Providing Essential Maternal and Newborn Care in Yemen’s Prolonged Crisis: A profile of BFD Yemen’s work supported by UNFPA

By: Samia Almutawakel

January 09, 2023

Yemen has been in a state of protracted crisis for more than seven years. Severe drought, intense flooding, and a collapsing economy have compounded an already precarious situation and people are struggling to meet their basic needs. According to UNOCHA, 23.4 million people in Yemen are in need of humanitarian assistance.

Reproductive health significantly influences the overall health of individuals. Women and children are disproportionately harmed by conflicts and crises, with maternal, newborn, and child mortality seeing significantly higher rates in fragile settings. Low-quality care, inadequate facilities, and supplies, and financial barriers are all examples of obstacles preventing women and girls from accessing services. For mothers and babies accessing proper maternal and newborn care is extremely challenging. In 2019, UNICEF found that one woman and six newborns die every two hours from complications during pregnancy or childbirth in Yemen.

Photo courtesy of BFD Yemen

Building Foundation for Development (BFD) funded by UNFPA tries to reduce maternal and infant mortality, by running the emergency obstetric and newborn project as an emergency humanitarian response. In 2018 the project began in 29 health facilities (HFs) (8 CEmONC and 21 BEmONC) in six governorates. By 2022, the project has expanded to supporting 37 HFs with emergency reproductive health services in seven governorates; Al Hudyada, Hajjah, Al Jawf, Al Bayda, Al Mahweet, Dhamar, and Marib in Yemen. Additionally, the project is supporting 4 Mobile Medical Teams that provide health care to IDPs in campsites and host communities in remote areas in Marib governorate.

From January to September 2022, BFD provided ANC to 88,241 people, PNC to 32,071 people and assisted with 28,044 deliveries. In addition to facility services, they run an awareness campaign with health workers to increase community knowledge of available services, importance of access safe and proper perinatal care. Furthermore, in partnership with UNFPA, they have improved MNH infrastructure and capacity in Yemen through CMR, case management, FP, and MISP trainings as well as construction and maintenance of more than 41 health facilities destroyed or damaged during the conflict. The project provides emergency reproductive health services and supports targeted HFs with medications, medical supplies, and cleaning tools, printed materials as well as the operational supportive cost of fuels, water, and electrical supply; in addition, it supports health workers with monthly incentives.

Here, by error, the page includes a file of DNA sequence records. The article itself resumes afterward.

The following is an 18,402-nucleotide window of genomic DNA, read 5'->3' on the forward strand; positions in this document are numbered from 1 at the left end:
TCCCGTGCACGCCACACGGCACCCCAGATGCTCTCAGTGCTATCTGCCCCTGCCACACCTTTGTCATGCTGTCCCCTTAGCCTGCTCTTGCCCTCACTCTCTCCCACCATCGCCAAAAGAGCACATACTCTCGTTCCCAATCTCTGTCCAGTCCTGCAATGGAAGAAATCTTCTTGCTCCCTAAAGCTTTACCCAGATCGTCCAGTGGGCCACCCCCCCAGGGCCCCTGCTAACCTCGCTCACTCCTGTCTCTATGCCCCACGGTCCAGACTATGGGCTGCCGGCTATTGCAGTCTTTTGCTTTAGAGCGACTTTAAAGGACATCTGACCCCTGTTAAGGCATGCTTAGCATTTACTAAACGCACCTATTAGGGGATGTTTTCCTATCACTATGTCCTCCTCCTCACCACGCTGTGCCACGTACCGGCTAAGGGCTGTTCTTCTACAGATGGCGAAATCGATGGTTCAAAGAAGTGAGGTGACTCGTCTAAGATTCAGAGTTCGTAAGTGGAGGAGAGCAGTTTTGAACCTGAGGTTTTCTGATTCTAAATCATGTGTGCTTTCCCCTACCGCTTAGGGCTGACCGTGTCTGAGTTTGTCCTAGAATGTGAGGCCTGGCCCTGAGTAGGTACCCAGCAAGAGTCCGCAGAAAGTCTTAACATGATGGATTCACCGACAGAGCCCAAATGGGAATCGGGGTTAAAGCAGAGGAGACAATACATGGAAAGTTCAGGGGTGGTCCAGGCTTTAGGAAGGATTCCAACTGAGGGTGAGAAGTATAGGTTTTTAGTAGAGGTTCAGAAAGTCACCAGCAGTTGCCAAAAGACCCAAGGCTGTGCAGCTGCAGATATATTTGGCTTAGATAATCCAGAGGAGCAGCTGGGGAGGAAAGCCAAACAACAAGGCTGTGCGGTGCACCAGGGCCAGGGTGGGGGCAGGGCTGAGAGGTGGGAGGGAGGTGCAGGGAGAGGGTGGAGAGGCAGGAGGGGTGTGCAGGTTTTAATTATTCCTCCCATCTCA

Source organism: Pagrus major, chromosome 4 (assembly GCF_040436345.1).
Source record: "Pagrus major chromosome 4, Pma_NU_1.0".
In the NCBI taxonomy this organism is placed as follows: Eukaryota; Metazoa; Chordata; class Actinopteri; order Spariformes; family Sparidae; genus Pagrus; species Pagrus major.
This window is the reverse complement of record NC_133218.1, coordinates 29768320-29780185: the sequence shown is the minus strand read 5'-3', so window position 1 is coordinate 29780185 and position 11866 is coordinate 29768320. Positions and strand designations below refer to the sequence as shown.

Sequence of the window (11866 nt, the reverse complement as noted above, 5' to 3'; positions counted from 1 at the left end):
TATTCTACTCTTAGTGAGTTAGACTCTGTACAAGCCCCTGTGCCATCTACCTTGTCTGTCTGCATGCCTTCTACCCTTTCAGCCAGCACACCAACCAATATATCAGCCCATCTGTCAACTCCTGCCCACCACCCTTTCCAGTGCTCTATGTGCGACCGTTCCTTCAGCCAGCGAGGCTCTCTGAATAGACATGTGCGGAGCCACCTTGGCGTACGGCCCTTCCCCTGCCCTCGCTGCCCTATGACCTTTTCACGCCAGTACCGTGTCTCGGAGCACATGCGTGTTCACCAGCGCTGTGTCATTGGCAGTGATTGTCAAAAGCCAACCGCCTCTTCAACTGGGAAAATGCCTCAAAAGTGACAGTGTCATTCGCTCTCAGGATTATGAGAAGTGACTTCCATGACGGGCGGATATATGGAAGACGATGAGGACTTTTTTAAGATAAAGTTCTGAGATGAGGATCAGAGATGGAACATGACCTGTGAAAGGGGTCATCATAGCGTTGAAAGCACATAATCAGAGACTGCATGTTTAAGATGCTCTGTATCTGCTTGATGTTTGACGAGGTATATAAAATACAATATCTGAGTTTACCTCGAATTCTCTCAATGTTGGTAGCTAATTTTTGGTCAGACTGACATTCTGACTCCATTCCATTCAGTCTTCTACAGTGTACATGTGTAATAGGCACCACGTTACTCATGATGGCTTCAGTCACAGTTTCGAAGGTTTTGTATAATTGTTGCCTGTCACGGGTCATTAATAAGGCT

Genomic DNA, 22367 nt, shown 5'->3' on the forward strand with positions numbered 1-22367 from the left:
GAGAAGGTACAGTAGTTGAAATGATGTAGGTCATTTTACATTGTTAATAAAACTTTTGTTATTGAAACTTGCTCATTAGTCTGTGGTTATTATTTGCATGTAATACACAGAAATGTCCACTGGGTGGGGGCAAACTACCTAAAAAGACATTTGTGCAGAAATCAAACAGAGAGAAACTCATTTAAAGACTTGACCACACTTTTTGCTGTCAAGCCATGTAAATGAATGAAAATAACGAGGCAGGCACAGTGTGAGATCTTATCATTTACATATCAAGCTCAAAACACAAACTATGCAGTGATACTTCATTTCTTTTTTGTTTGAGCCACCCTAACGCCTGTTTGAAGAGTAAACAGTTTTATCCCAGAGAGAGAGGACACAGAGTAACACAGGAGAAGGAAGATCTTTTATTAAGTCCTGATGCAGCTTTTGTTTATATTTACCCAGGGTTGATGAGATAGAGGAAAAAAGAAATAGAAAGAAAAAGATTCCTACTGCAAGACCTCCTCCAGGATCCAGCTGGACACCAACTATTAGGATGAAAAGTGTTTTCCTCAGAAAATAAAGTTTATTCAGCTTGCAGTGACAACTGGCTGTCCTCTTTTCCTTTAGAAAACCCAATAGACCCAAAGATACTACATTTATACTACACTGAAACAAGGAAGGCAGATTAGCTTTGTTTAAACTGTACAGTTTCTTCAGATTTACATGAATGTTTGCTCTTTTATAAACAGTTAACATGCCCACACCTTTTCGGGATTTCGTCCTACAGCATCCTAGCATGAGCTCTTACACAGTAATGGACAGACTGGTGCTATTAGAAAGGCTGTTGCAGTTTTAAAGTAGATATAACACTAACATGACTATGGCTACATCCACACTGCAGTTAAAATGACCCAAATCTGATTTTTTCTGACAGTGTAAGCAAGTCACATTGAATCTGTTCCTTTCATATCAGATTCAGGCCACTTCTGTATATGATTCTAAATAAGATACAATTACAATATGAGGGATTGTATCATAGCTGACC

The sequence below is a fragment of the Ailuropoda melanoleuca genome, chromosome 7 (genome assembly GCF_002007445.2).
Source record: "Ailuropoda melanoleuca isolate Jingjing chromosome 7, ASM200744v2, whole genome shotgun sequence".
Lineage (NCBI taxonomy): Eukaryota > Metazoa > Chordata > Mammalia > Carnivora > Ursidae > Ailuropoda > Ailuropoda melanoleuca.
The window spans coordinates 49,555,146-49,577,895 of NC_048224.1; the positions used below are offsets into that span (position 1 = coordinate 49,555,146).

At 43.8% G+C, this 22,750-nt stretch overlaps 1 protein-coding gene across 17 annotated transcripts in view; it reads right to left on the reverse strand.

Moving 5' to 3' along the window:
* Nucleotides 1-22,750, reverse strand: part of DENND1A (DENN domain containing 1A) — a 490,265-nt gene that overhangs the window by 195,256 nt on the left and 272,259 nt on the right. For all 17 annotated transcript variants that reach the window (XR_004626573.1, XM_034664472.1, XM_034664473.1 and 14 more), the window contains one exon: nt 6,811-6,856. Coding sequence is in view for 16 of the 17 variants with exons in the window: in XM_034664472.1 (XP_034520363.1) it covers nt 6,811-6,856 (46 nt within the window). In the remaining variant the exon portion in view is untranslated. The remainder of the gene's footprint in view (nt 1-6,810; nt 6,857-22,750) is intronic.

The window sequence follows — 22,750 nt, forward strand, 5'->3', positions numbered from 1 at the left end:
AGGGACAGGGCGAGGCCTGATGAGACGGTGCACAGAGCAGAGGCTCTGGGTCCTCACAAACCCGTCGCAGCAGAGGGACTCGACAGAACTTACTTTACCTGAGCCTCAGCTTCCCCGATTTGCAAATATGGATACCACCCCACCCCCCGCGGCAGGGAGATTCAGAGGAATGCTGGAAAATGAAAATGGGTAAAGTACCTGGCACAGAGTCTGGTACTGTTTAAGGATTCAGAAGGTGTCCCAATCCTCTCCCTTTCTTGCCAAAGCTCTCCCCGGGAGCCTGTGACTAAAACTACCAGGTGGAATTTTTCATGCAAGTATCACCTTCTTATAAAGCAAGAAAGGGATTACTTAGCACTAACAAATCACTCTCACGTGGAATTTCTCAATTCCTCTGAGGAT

Photo courtesy of BFD Yemen

Amidst this lifesaving and essential MNH work, BFD continues to face challenges in Yemen. Funding for humanitarian assistance is limited, adequate medicine and qualified staff is lacking, and political instability and humanitarian access remains a constant challenge. While the situation for mothers and babies in Yemen is dire, it is unfortunately often forgotten as new and urgent crises arise around the world. The global community cannot lose sight of these protracted crises. In order to expand and maintain their current MNH work in Yemen, BFD recommends longer-term funding to support better planning and resource allocation, improved collaboration with the Global Health Cluster to ensure coordinated surge capacity, improvement to Yemen’s health information system and an increase in integrated service delivery amongst health actors to ensure that reproductive health services are delivered in conjunction with other health components.

BFD Yemen will be presenting their experiences delivering integrated RH services in Yemen on the Enhancing maternal and newborn health in humanitarian and vulnerable settings with integrated service delivery panel at IMNHC 2023. We hope you will join this discussion. To learn more, visit BFD’s website or email Samia Almutawakel at

Samia Almutawakel, Building Foundation for Development Yemen.